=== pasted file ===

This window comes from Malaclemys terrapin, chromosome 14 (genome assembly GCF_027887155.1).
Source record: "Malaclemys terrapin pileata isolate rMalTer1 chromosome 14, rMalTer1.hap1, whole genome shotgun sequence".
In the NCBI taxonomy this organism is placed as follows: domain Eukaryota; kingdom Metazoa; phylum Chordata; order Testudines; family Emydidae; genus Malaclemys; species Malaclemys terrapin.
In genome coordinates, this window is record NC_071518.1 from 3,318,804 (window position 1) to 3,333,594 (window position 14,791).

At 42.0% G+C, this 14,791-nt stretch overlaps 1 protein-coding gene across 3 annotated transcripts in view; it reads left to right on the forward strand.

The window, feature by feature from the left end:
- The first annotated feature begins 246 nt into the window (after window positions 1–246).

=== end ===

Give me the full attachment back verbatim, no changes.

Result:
This window comes from Malaclemys terrapin, chromosome 14 (genome assembly GCF_027887155.1).
Source record: "Malaclemys terrapin pileata isolate rMalTer1 chromosome 14, rMalTer1.hap1, whole genome shotgun sequence".
In the NCBI taxonomy this organism is placed as follows: domain Eukaryota; kingdom Metazoa; phylum Chordata; order Testudines; family Emydidae; genus Malaclemys; species Malaclemys terrapin.
In genome coordinates, this window is record NC_071518.1 from 3,318,804 (window position 1) to 3,333,594 (window position 14,791).

At 42.0% G+C, this 14,791-nt stretch overlaps 1 protein-coding gene across 3 annotated transcripts in view; it reads left to right on the forward strand.

The window, feature by feature from the left end:
- The first annotated feature begins 246 nt into the window (after window positions 1–246).